For years its been well known to anyone in the grocery business that one way a lot of supermarkets deal with the ongoing challenge of “making their weekly numbers” has been to cut hours, especially for the highest wage earners and give those low-paid clerks more hours. What we didn’t know is that supermarkets are far from the only one playing this game.
In fact, as noted by progressive activist Jim Hightower a “recent survey of some 400 retail employees in New York City found that only 17 percent have a set schedule. Those with no set hours, also have no set income – and no life.” Check out the Retail Action Project for more information. For a terrific annotated list of key research on the impact of big box versus locally owned retail is go here.
In today’s omni-channel retail environment (online, grocery stores, drug stores, mass merchants, convenience stores) expect to see this more and more. The bigger they are the harder the fall in this ever challenging retail landscape. If you’ve haven’t noticed all the abandoned big-box stores, you’ve either been out of the country or your name is Rip Van Winkle.
These were the stores that 20-25 years ago began replacing all the local, owner operated electronic retailers, book stores, pharmacies, appliance dealers, office supply business, supermarkets and regional banks, all in the name of efficiency and reduced costs for everyone. Of course what we’ve discovered is that a majority of these retailers are about as efficient as a mule team of three-legged asses. While the smaller, local-er, nimbler forebears could weather the roller coaster the big boxes can’t weather downturns with efficiency nor do they care what happens to the community after they’ve gone. People aren’t as important as numbers on the spreadsheet.
As for benefits to all, you can fool some of the people some of the time, right?
Despite promises that bigger is better we’re increasingly seeing the opposite is true. As anyone who has sold wholesale goods to large retail chains knows, if these overstuffed giants were half as good at selling products as they were at creating near fraudulent charge backs to their vendors we wouldn’t be seeing 25-50% OFF SALE signs 52 weeks of the year. Remember when White Flower Days at Macy’s actually meant something. Today buying a coffee from the Starbucks inside my local Safeway is as exciting.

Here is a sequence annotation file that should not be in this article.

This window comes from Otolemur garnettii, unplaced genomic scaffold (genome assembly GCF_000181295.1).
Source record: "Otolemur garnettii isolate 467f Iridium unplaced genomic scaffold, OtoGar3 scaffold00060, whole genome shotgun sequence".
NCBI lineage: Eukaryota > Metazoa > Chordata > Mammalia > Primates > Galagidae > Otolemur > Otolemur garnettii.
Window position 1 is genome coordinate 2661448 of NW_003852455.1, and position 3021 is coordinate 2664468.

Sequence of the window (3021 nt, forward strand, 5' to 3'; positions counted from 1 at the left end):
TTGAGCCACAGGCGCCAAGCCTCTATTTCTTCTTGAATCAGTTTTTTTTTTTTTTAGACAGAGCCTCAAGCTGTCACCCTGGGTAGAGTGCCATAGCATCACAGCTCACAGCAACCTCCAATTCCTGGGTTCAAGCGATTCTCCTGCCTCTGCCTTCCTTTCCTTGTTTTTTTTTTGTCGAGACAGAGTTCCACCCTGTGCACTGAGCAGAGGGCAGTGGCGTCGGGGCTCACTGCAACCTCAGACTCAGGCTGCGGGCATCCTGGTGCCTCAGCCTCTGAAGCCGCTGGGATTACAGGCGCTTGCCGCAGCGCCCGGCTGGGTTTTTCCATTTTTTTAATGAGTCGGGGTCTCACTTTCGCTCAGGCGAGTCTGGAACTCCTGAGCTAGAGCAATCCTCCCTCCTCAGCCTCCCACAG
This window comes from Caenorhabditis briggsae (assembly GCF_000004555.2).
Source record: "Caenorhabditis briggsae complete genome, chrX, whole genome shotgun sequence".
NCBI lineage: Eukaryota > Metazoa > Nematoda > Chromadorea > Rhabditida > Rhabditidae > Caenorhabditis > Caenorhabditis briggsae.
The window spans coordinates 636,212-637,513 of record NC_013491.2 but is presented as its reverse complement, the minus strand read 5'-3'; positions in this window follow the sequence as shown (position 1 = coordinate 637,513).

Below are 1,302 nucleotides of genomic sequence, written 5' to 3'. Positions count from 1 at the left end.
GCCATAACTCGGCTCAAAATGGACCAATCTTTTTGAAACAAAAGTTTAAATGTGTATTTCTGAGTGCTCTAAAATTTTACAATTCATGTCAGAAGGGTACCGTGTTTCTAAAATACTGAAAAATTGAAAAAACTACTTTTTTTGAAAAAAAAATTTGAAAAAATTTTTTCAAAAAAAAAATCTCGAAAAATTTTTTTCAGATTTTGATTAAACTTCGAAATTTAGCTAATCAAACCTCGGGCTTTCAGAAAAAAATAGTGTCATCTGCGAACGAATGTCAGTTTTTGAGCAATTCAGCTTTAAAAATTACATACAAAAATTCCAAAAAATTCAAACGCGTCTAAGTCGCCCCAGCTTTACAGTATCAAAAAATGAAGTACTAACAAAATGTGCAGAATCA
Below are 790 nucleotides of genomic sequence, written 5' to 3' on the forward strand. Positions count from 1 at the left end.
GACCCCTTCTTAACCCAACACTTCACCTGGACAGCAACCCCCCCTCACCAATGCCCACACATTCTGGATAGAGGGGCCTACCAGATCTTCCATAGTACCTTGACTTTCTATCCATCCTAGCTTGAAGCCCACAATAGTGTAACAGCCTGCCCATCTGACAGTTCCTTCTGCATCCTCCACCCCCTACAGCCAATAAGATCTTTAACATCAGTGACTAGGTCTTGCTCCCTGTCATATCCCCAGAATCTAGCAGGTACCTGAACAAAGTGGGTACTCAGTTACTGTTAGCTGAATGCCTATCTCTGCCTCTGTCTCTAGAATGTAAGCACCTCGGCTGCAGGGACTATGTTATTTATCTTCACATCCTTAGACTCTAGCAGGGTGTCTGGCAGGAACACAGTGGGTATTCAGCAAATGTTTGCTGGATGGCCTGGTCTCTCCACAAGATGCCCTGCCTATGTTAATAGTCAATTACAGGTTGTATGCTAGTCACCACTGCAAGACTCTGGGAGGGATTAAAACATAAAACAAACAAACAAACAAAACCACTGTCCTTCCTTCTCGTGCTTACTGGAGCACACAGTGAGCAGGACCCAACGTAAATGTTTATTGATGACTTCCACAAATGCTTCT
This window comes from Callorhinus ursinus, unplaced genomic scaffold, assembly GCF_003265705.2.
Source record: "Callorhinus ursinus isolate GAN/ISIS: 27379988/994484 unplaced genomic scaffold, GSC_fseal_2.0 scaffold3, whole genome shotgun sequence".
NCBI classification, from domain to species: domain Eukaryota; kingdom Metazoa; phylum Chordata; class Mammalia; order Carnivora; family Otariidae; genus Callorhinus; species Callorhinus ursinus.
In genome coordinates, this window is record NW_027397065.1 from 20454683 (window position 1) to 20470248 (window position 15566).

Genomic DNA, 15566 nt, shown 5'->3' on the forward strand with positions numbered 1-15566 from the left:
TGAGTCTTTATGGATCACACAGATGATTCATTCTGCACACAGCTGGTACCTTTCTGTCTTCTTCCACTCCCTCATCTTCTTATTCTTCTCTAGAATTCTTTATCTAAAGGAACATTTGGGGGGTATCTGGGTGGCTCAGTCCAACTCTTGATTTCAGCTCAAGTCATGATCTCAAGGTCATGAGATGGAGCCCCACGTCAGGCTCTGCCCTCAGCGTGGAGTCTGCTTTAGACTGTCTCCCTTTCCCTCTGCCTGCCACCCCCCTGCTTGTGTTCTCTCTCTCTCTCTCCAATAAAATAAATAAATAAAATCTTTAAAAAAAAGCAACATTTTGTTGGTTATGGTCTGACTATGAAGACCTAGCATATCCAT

If you’re unfamiliar with the term, a vendor charge back is when a buyer, in this case a large retailer, tells a wholesale supplier of goods, that they won’t pay the agreed upon and invoiced price. Instead, the retailer, say Federated’s Macy’s Department Store pays a price minus various charges Macy’s decides to deduct. Unfair. Of course it is. But its like when my bigger sister used to trade me a nickel for a dime. You can’t always argue when someone else is in the power seat.
Of course even those so-called ‘good to work for stores like Costco, Whole Foods and Trader Joe’s pay wages that a mid-level United Food & Commercial Worker clerk would have made in the 1990’s. Stagnant wages along with/or because of downward price pressures from Chinese imports, NAFTA and the growth of mass merchants (most notably Wal-Mart, but increasingly Target now moving into more and more urban areas with its CITY store concept) and the problem gets even more complex. Three ibuprofen and a double bourbon please. On the rocks.
EDITORIAL NOTE: This is not a substitute for medical advice nor a recommendation. And yes the author is aware of the adverse effects of taking NSAIDS with liquor, which is why I rarely do.
Earlier this week NBN posted a link to Stacy Mitchell’s TEDx talk before and here it is again. Why We Can’t Shop our Way to a Better Economy is a must see and probably can spare you the need to take those painkillers with your favorite cocktail. Watch this. You might still need some ibuprofen. You might not change where you shop. But you’ll stop saying good things about stores that don’t deserve it.